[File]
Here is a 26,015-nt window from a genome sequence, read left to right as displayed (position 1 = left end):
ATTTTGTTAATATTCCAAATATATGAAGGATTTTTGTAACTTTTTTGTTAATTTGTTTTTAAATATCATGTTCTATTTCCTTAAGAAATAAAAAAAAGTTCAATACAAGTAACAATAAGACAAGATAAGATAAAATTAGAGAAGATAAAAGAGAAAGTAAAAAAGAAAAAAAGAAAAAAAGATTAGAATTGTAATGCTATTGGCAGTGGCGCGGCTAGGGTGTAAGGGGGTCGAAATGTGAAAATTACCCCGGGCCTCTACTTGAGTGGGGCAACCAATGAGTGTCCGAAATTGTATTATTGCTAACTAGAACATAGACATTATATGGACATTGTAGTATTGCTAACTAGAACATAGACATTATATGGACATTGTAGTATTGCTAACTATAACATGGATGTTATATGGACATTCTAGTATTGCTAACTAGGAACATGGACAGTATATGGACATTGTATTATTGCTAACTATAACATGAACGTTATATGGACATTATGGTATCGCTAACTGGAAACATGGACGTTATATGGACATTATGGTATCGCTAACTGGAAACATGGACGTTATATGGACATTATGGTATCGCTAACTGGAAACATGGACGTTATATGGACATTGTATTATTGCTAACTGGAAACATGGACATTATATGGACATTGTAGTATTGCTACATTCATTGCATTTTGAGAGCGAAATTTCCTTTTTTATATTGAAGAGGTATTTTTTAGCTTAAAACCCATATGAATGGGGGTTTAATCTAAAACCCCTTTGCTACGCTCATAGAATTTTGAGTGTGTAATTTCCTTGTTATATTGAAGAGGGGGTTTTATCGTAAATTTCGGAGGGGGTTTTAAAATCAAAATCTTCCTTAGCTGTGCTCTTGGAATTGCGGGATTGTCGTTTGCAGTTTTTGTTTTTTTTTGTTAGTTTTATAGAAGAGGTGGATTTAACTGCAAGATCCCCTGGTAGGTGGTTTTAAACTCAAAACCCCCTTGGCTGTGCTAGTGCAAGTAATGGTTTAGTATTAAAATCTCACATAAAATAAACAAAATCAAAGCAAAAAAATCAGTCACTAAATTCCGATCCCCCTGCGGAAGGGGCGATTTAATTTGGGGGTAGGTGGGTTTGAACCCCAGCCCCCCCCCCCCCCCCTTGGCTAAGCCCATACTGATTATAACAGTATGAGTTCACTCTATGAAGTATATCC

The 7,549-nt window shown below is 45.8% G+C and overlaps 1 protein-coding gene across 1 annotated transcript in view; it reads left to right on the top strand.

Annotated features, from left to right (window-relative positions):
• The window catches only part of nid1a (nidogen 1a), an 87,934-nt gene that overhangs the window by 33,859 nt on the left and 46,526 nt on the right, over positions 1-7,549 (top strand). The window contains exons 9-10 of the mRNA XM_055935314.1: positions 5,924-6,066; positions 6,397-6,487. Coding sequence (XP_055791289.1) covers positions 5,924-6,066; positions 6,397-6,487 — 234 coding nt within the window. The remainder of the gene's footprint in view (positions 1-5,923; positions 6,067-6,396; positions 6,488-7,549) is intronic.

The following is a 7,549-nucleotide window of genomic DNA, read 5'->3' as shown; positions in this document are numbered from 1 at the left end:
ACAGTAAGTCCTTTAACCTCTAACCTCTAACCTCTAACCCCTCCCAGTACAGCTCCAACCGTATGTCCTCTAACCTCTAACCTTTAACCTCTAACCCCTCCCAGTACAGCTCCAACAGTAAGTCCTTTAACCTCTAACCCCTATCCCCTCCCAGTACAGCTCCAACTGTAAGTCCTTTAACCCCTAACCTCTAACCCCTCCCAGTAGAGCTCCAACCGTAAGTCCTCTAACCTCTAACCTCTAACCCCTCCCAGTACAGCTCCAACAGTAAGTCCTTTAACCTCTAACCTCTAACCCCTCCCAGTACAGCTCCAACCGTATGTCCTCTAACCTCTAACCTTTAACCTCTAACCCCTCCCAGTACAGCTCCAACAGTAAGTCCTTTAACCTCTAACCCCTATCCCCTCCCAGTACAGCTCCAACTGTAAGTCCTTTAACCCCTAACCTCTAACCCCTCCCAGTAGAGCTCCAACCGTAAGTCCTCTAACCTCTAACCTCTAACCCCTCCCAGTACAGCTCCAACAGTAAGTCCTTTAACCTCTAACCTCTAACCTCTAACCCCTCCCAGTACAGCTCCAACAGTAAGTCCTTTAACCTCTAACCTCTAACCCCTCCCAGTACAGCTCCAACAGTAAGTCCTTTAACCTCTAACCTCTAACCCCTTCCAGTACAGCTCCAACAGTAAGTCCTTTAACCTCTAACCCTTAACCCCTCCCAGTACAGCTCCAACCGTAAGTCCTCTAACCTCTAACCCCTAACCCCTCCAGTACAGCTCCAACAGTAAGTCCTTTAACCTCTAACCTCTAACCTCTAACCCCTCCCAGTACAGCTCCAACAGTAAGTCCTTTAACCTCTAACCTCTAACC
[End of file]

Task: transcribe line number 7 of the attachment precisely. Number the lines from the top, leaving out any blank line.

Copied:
ACAGTAAGTCCTTTAACCTCTAACCTCTAACCTCTAACCCCTCCCAGTACAGCTCCAACCGTATGTCCTCTAACCTCTAACCTTTAACCTCTAACCCCTCCCAGTACAGCTCCAACAGTAAGTCCTTTAACCTCTAACCCCTATCCCCTCCCAGTACAGCTCCAACTGTAAGTCCTTTAACCCCTAACCTCTAACCCCTCCCAGTAGAGCTCCAACCGTAAGTCCTCTAACCTCTAACCTCTAACCCCTCCCAGTACAGCTCCAACAGTAAGTCCTTTAACCTCTAACCTCTAACCCCTCCCAGTACAGCTCCAACCGTATGTCCTCTAACCTCTAACCTTTAACCTCTAACCCCTCCCAGTACAGCTCCAACAGTAAGTCCTTTAACCTCTAACCCCTATCCCCTCCCAGTACAGCTCCAACTGTAAGTCCTTTAACCCCTAACCTCTAACCCCTCCCAGTAGAGCTCCAACCGTAAGTCCTCTAACCTCTAACCTCTAACCCCTCCCAGTACAGCTCCAACAGTAAGTCCTTTAACCTCTAACCTCTAACCTCTAACCCCTCCCAGTACAGCTCCAACAGTAAGTCCTTTAACCTCTAACCTCTAACCCCTCCCAGTACAGCTCCAACAGTAAGTCCTTTAACCTCTAACCTCTAACCCCTTCCAGTACAGCTCCAACAGTAAGTCCTTTAACCTCTAACCCTTAACCCCTCCCAGTACAGCTCCAACCGTAAGTCCTCTAACCTCTAACCCCTAACCCCTCCAGTACAGCTCCAACAGTAAGTCCTTTAACCTCTAACCTCTAACCTCTAACCCCTCCCAGTACAGCTCCAACAGTAAGTCCTTTAACCTCTAACCTCTAACC